Residential solar rooftop power generation is being pushed to break the ceiling
Frist was Thung Si Udom Hospital in Ubonratchathani province. Then Phu Sing Hospital in Si Sa Ket and Chum Phae Hospital in Khon Kaen followed.
The three hospitals are the latest hospitals which had their rooftops intalled with solar panels to generate electricity by their own last week as part of the attempt made by the Thai Solar Fund to boost self-reliant power generation at an individual scale.
“The installation of solar panels on these hospitals’ rooftops are meant to signify self-reliance in power generation among individuals as much as diversification of energy sources to lower risks in times of rising challenge such as climate change,” said Tara Buakhamsri, director of Greenpeace Southeast Asia, part of the grouping under the fund.
For nearly a year, the fund has raised donations through various activities in order to get the money to support the project.
Those include the Cycling for Solar Hospitals” campaign, which was kicked off at Warin Chamrab train station in Ubon Ratchathani on October 17, and was scheduled to finish at the Chum Phae Hospital, Khon Kaen, with the group of cyclists joining along the 550 kilometers route.
The Thailand Solar Fund began its crowdfunding campaign with the goal of installing solar rooftop panels in seven hospitals in Thailand by the end of this year. The installed solar energy generation are on-grid systems which require no battery but connect directly to the government’s power grid, allowing the hospitals to save on energy costs around one fifths of their annual eletricity bills, or around Bt 200,000 a year.
Duangporn Asawarachun, Director of Chum Phae Hospital said hopsitals spend millions of baht of their annual budget on electricity bills to maintain health-care and life-saving services. Donations from people around the country for the installation of 30kW Solar PV systems in these hospitals will allow each hospital to save at least Bt 200,000 annually, throughout the lifespan of the solar panels, which can in turn be used to support the life-saving services instead.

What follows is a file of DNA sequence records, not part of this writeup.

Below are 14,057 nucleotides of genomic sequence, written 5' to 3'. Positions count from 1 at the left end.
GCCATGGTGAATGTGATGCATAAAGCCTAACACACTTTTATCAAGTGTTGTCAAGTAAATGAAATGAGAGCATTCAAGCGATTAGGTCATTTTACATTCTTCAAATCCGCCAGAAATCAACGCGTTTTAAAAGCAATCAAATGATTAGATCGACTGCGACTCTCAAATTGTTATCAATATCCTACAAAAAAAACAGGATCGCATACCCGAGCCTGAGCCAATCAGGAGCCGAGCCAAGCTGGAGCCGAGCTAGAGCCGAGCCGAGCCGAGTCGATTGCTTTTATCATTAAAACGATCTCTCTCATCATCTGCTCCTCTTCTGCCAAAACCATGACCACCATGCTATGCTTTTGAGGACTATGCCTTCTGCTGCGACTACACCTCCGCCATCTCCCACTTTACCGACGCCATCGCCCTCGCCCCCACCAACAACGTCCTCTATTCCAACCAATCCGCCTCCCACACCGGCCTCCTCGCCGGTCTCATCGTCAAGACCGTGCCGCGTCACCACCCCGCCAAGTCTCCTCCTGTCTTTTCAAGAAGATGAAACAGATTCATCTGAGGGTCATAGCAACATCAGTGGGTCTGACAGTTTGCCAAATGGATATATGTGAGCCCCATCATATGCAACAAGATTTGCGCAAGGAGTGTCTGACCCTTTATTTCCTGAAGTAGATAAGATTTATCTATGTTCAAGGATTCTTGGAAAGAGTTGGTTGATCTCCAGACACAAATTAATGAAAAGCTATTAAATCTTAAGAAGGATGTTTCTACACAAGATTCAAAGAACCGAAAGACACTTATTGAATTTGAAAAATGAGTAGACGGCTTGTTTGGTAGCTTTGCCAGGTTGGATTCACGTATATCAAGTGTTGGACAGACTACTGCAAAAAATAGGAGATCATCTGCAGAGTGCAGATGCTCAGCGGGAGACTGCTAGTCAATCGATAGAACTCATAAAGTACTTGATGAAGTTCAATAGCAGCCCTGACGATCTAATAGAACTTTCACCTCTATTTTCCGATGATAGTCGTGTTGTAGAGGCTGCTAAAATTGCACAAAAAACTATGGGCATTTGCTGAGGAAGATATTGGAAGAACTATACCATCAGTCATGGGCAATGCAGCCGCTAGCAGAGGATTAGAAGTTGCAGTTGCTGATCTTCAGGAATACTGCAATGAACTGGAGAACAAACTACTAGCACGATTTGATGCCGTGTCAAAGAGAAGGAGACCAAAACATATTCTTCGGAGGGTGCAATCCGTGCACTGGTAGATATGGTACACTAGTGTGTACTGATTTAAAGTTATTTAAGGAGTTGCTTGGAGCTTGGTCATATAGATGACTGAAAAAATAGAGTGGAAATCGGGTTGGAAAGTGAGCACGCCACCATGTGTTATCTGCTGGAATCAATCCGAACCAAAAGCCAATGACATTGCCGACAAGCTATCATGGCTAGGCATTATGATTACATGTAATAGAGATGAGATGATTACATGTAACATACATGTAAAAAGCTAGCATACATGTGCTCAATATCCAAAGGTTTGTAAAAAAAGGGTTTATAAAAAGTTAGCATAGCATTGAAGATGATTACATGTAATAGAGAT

Tara said the government is still short of policies to firmly address solar based power generation at a household scale, which the group sees as being highly capable of.
At present, the latest 2018 Power Development Plan has addressed solar energy as the biggest proportion of the potential renewable energy production of the country in the next 20 years, with up to 10,000 MW set in the plan.
However, as Tara pointed, the plan has given the focus on the “utility scale” which is a large-scale solar based power production by solar farms. Meanwhile, only around 1,000 MW is set to be from households under the People’s Solar Rooftops program, which would span into ten years, with 100 MW of the producion targeted each year.
Such the quota set, Tara pointed, has capped the potential of households’ contribution of power into the system. Adversely, the government at present has not had any appropriate subisidies for high costs of solar panel installation. Nor it has clear policies on the measuring of power generation from the household production.
The group, therefore, also calls for the Net Metering system, under which power generated by solar would be deducted from household uses to create the net sum of power left to be sold into the system with fair calculations and prices.
Saree Aongsomwang, secretary general of the Foundation for Consumers, said Thailand needs this Net Metering measure in order to buy electricity produced from residential solar rooftop systems at a fair price.
This is necessary to secure the rights of people to access clean renewable energy system and can transform citizens from energy users, who bear the burden of monthly electricity bills, into energy producers who can sell electricity to the grid, she said.
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